JAMES IV.—FLODDEN FIELD
Dool and wae for the order sent our lads to the border !
The English, for ance, by guile wan the day :
The Flowers of the Forest, that foucht aye the foremost,
The prime of our land, are cauld in the clay.
‘ We ’ll hear nae mair lilting at the ewe milking ;
Women and bairns are heartless and wae :
Sighing and moaning on ilka green loaning—
The Flowers of the Forest are a’ wede away.’
King James had loved Sir Andrew, and when he heard
of his death he was sad, and angry too. He sent to King
Henry, demanding that he should pay for all the damage
and loss, and return the Lion.
‘ The death of a pirate can never be the cause of
quarrel between princes,’ replied Henry haughtily ; so the
quarrel was made worse instead of better. There were
many other causes for anger between the two Kings.
One was that Henry would not give up the jewels and
money which his father had left to Queen Margaret when
Then the French and the English began to quarrel.
The Scots had always been friends with the French.
Now the Queen of France wrote a pretty letter to James,
calling him her knight, telling him that she was a lady
in distress, and begging him to fight in her cause, and
to advance, if but three steps, into England, for her sake.
276 SCOTLAND’S STORY
James, as gallant a knight as ever lived, could not say
‘ no ‘ to such a letter, so in an evil hour he sent his fleet
to France, and determined himself to march over the
Border into England. What became of the fleet is not
known, and little more was heard of Scotland‘s splendid
The King’s wise men and counsellors tried hard to
persuade him not to go to war with England. But James
would not listen. He was very angry with Henry, and
the Queen of France had roused all his knightly feelings.
He was determined to fight. So all over Scotland a
proclamation was made that every man between sixteen
and sixty should be ready, within twenty days, to pass with
the King into England. And for love of their King a
great army gathered to him. Yet still they tried to
prevent him going to war.
One evening James knelt in the church at Linlithgow,
praying, when a man suddenly appeared before him. This
man was dressed in a long blue robe, with a linen belt
about his waist, and sandals upon his feet. His hair was
long and fair, his face grave and commanding. Stand
ing before the King, this man bent over him and spoke ;
‘ Sir King,’ he said, ‘ my mother hath sent me to you,
desiring you not to pass at this time where you purpose
to go. For if you do, you will not fare well in your
journey, neither you nor any that are with you.’
When the man had ceased speaking, the King paused
a moment in wonder. But even as he did so the figure
vanished away, as if he had been a blink of the sun, or a
puff of wind. Search how they might, no man could find
him or any trace of him. It was thought by some, that
King James had really seen a vision of St. John, who had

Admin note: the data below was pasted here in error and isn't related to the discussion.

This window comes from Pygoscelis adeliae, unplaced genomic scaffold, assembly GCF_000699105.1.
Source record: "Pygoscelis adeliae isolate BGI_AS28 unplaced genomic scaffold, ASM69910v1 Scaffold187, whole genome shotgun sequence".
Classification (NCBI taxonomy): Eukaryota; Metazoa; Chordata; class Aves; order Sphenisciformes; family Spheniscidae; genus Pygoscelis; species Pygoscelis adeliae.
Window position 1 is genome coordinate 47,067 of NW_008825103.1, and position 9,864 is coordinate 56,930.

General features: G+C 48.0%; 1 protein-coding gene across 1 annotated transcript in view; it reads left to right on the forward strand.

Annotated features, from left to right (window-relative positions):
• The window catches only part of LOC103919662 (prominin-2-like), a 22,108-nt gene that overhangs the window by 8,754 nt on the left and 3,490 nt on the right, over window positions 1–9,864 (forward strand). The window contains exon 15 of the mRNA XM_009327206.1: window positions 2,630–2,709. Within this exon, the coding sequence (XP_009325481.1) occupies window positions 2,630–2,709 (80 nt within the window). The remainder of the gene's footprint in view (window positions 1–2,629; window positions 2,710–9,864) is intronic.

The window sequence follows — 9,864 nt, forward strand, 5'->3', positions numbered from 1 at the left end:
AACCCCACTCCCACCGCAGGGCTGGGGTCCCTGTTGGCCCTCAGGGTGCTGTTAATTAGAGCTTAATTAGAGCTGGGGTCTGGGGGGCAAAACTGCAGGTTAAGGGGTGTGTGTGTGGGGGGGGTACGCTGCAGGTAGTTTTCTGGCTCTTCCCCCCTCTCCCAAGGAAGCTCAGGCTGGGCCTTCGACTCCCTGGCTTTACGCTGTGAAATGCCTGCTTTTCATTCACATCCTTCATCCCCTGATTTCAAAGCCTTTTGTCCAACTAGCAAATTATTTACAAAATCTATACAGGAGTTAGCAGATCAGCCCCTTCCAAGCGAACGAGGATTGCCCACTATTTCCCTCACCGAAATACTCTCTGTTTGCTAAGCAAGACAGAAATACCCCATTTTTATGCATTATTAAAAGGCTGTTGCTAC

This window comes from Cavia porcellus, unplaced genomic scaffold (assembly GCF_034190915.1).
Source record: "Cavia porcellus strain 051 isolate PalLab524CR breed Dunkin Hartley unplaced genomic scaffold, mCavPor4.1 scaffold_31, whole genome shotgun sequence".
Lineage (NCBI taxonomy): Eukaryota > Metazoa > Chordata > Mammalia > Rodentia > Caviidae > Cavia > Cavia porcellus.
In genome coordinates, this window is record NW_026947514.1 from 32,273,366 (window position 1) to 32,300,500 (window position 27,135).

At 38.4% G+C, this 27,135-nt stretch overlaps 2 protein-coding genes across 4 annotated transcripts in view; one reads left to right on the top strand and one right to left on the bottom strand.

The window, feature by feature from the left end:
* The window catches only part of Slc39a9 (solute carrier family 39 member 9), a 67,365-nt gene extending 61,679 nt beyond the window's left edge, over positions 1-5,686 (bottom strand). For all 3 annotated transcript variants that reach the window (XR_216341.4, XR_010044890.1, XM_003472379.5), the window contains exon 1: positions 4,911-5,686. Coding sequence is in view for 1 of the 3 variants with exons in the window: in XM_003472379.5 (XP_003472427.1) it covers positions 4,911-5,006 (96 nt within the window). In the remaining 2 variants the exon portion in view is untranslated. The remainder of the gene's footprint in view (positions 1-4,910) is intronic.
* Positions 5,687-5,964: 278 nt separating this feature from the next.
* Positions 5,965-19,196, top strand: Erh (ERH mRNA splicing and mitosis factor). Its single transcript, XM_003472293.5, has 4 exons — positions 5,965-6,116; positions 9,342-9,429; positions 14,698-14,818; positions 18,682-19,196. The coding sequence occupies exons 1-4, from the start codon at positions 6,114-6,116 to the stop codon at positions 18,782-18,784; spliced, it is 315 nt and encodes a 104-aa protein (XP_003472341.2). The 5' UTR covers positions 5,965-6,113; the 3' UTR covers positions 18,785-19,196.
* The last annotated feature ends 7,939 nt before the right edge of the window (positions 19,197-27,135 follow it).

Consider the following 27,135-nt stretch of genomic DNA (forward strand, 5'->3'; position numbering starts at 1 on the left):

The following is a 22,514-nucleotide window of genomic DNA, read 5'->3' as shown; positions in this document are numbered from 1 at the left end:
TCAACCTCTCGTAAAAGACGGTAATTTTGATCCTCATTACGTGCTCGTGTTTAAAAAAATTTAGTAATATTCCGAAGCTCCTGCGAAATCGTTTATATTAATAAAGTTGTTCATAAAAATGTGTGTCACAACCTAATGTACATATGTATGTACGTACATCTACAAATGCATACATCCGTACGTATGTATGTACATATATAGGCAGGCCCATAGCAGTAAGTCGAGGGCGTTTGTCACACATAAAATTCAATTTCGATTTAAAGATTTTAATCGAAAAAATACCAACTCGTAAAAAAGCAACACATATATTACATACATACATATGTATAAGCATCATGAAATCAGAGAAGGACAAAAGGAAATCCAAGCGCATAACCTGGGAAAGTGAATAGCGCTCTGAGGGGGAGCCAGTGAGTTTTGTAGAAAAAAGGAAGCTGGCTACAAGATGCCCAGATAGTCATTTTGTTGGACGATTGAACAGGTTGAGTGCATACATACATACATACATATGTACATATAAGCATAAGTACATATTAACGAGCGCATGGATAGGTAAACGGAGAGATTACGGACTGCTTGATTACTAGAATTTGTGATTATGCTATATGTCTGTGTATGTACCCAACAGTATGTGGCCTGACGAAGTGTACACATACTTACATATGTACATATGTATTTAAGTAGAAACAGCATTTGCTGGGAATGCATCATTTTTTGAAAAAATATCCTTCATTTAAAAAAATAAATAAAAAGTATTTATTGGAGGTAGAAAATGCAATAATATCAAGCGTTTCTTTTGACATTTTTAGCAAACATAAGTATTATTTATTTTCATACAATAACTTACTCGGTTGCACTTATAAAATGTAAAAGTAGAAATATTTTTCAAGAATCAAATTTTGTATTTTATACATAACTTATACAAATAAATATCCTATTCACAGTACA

been sent to warn him. But many people think that it was
merely some one who had dressed himself in this strange
FLODDEN FIELD 277
fashion in order to make the King believe that he had seen
a vision, and so turn from his purpose.
But nothing any one could do or say was of the least
use, and James with his great army passed into England.
Queen Margaret from her high turret chamber in Lin-
lithgow castle, sadly watched him go to fight against her
King Henry was away fighting in France, so the
English army was led by the Earl of Surrey. Upon the
field of Flodden in Northumberland the armies met, and
a great battle was fought on September 9, 1513 a.d.
Even at the last minute, the lords tried to persuade
the King to go away to a safe place, and let them fight
the English. But at this James was furiously angry.
‘ My lords,’ he cried, ‘ I shall fight this day against
England although you have sworn the contrary. Though
you should all flee from me and shame yourselves, you
shall not shame me.’
So the battle began and raged, and when night fell,
King James lay dead upon the field with all his best
knights around him. Bishops and abbots, earls, lords
and knights, lay there, having given, in vain, their lives to
save their King.
‘ I’ll not at length it put in memory,
I never read in tragedy nor story
At one tourney, so many nobles slain
For the defence and love of their sovereign.’
In Scotland, the women and the children and the old
men waited for news of their King and army. The
Queen sat lonely in Linlithgow, and wept and watched
through the long weary days. But at last one bright
September morning news came—news of disaster and
death. Scotland was turned into a land of tears. From
278 SCOTLAND’S STORY
castle to cottage, there was scarce a home but where there
was wailing for the loss of some dear one.
‘ “ O the blackest day for Scotland—
That she ever saw before !
O our King—the good, the noble,
Shall we see him never more ?
Woe to us and woe to Scotland !
O our sons, our sons and men !
Surely some have ‘scaped the Southron,
Surely some will come again ! ”
* * * * *
And the bells are tolling fiercely,
And the cry comes louder in ;
Mothers wailing for their children,
Sisters for their slaughtered kin.’
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